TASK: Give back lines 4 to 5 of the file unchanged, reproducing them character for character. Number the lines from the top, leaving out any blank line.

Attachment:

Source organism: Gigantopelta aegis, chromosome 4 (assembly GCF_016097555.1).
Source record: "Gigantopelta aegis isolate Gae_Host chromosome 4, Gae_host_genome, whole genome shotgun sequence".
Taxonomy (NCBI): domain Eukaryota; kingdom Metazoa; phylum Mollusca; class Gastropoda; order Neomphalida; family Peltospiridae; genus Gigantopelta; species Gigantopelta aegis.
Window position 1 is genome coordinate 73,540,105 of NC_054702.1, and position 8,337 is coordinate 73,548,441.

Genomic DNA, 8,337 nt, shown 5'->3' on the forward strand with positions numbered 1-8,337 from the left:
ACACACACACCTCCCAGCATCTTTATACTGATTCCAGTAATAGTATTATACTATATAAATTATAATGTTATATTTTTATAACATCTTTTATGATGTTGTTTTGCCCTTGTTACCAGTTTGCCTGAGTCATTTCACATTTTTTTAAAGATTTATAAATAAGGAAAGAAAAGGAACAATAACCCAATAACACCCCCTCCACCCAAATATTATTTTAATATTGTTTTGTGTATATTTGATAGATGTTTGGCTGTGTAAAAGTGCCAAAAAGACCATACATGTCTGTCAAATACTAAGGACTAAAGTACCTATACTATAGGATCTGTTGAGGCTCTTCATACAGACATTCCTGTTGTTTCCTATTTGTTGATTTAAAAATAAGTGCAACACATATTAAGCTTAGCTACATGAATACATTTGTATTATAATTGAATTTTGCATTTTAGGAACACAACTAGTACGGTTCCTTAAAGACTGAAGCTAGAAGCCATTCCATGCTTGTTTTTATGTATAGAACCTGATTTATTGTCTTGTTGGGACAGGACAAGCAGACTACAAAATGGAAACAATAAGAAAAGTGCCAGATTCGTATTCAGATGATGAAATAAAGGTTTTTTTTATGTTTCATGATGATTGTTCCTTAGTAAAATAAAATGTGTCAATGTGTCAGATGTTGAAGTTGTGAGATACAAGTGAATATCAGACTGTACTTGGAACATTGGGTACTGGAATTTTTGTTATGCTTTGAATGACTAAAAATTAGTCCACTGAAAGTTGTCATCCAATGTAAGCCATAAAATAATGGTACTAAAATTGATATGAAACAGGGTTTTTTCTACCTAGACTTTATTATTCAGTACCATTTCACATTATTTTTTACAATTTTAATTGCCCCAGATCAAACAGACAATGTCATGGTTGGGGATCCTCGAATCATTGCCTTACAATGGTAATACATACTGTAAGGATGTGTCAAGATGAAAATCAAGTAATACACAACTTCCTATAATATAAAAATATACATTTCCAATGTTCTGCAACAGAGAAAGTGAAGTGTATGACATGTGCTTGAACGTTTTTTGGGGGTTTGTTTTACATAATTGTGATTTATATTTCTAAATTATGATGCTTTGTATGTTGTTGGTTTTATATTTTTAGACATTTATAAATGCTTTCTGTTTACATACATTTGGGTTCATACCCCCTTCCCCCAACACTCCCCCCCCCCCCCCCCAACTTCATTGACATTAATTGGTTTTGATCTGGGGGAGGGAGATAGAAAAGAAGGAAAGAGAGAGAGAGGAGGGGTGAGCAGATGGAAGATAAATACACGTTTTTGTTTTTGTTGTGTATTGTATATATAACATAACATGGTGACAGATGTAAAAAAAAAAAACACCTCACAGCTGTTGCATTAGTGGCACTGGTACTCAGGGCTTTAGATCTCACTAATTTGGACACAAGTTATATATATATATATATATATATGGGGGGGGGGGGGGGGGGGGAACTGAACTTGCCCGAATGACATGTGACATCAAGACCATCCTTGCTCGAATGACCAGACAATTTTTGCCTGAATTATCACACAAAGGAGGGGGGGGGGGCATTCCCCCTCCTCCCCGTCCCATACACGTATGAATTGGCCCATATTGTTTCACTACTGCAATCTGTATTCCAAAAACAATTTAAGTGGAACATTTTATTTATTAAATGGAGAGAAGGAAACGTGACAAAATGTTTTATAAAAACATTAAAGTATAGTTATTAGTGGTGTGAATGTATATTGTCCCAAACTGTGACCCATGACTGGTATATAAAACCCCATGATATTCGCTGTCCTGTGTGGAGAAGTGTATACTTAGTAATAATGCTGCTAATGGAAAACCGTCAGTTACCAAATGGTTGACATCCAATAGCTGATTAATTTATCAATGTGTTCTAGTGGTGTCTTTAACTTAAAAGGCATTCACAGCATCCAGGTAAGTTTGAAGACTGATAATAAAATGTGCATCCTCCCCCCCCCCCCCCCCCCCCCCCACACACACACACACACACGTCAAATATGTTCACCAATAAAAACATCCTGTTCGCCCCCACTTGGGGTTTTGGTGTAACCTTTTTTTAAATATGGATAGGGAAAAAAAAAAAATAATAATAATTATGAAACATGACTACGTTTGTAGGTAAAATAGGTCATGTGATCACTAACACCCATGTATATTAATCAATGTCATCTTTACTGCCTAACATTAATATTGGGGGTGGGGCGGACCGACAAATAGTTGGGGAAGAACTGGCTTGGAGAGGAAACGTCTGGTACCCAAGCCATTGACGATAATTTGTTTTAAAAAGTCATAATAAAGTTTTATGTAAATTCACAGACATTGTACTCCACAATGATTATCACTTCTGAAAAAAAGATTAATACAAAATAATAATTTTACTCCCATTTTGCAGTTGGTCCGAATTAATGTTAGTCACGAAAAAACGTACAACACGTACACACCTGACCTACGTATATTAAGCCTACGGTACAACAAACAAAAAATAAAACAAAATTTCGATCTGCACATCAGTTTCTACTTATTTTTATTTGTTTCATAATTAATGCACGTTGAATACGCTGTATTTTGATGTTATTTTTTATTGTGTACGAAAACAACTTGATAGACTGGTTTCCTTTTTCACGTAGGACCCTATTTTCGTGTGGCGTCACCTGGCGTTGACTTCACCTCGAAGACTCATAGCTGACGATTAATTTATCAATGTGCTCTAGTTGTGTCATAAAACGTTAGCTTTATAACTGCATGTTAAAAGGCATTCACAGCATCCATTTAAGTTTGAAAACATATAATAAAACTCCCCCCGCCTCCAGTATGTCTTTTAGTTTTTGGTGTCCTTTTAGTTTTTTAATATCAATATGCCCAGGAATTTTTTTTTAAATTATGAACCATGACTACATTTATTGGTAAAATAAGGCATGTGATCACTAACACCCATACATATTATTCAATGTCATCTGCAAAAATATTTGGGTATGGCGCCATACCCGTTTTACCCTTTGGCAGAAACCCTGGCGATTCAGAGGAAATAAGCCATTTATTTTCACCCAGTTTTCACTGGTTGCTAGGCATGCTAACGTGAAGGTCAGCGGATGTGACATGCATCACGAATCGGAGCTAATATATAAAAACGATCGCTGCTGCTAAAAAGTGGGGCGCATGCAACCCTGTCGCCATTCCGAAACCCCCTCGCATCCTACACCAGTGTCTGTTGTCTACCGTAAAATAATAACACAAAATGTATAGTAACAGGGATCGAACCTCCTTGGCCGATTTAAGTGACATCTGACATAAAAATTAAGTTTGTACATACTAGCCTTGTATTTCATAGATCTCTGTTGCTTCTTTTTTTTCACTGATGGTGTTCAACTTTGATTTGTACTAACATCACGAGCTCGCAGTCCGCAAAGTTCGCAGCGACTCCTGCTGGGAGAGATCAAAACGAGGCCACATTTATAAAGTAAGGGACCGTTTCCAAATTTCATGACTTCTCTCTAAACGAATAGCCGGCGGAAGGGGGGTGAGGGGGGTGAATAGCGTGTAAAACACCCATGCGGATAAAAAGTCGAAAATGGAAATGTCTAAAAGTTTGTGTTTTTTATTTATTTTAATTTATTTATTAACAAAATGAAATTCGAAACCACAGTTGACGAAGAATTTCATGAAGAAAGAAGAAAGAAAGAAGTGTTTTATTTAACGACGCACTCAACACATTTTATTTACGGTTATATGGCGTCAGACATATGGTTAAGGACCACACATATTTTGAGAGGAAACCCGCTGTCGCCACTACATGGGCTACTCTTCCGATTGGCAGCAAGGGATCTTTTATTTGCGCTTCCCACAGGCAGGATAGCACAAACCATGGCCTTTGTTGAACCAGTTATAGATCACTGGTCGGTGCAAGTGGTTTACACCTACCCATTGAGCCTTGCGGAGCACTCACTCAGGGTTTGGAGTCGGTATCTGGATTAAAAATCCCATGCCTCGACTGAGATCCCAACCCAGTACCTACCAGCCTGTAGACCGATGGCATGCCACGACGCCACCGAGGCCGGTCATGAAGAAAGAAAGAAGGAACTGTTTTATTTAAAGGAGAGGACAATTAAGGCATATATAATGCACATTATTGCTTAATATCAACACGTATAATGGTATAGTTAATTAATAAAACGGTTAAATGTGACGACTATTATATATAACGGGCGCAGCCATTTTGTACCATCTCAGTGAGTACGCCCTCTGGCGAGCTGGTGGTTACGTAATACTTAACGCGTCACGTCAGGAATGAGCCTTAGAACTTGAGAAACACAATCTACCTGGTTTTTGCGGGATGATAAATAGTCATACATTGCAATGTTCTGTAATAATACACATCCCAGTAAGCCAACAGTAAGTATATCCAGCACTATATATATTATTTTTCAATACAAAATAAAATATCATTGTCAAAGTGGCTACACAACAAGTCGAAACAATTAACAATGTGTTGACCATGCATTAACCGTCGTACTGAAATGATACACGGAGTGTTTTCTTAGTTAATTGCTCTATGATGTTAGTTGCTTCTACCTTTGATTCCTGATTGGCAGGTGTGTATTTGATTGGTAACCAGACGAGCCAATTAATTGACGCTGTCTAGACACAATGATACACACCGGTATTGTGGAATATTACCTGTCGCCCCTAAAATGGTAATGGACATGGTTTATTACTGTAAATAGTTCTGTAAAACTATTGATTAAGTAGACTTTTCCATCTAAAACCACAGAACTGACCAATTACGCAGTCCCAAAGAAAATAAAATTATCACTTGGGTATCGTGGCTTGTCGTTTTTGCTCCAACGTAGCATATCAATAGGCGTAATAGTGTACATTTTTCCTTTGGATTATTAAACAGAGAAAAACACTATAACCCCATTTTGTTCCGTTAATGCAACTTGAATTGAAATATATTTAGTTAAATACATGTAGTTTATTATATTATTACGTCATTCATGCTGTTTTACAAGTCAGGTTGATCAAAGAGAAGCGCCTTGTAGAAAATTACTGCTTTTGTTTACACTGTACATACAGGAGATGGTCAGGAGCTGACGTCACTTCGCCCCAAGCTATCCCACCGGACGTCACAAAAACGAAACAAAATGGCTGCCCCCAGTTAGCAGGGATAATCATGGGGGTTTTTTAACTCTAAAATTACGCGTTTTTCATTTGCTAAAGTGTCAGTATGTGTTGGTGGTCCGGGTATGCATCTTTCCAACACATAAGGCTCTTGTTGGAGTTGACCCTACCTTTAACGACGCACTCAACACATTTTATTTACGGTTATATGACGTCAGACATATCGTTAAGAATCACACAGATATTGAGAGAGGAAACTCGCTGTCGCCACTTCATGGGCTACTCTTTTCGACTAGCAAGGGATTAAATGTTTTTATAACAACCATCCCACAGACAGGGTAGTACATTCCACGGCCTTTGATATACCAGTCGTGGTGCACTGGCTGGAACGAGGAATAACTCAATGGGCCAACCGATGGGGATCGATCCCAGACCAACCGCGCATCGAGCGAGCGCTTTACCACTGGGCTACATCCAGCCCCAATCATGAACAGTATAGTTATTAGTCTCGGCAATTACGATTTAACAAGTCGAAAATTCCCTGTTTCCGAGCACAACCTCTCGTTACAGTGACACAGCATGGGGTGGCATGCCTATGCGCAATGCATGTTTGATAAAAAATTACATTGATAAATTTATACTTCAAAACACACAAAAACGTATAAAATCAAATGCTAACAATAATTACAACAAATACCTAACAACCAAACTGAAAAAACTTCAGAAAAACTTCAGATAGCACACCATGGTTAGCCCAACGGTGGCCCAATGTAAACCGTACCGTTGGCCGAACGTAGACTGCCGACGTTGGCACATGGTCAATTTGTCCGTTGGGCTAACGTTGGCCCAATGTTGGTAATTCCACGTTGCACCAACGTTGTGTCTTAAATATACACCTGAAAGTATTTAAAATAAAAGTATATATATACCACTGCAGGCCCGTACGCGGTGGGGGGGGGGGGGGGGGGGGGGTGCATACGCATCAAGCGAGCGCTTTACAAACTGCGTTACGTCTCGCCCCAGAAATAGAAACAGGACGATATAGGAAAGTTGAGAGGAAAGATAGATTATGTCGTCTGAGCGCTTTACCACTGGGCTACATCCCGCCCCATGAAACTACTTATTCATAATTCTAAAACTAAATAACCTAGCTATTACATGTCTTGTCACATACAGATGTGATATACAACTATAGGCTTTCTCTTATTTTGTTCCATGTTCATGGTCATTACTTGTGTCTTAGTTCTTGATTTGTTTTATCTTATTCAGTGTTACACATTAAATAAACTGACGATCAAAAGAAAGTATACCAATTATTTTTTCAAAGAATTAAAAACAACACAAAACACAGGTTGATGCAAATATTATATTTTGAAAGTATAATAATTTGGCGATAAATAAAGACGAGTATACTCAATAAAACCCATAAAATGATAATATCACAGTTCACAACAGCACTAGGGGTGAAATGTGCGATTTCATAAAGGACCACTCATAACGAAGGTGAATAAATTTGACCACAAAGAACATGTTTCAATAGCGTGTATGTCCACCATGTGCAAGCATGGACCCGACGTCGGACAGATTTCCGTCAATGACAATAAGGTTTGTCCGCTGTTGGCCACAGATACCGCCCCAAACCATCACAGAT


Window position 1 is genome coordinate 73,540,105 of NC_054702.1, and position 8,337 is coordinate 73,548,441.

Genomic DNA, 8,337 nt, shown 5'->3' on the forward strand with positions numbered 1-8,337 from the left: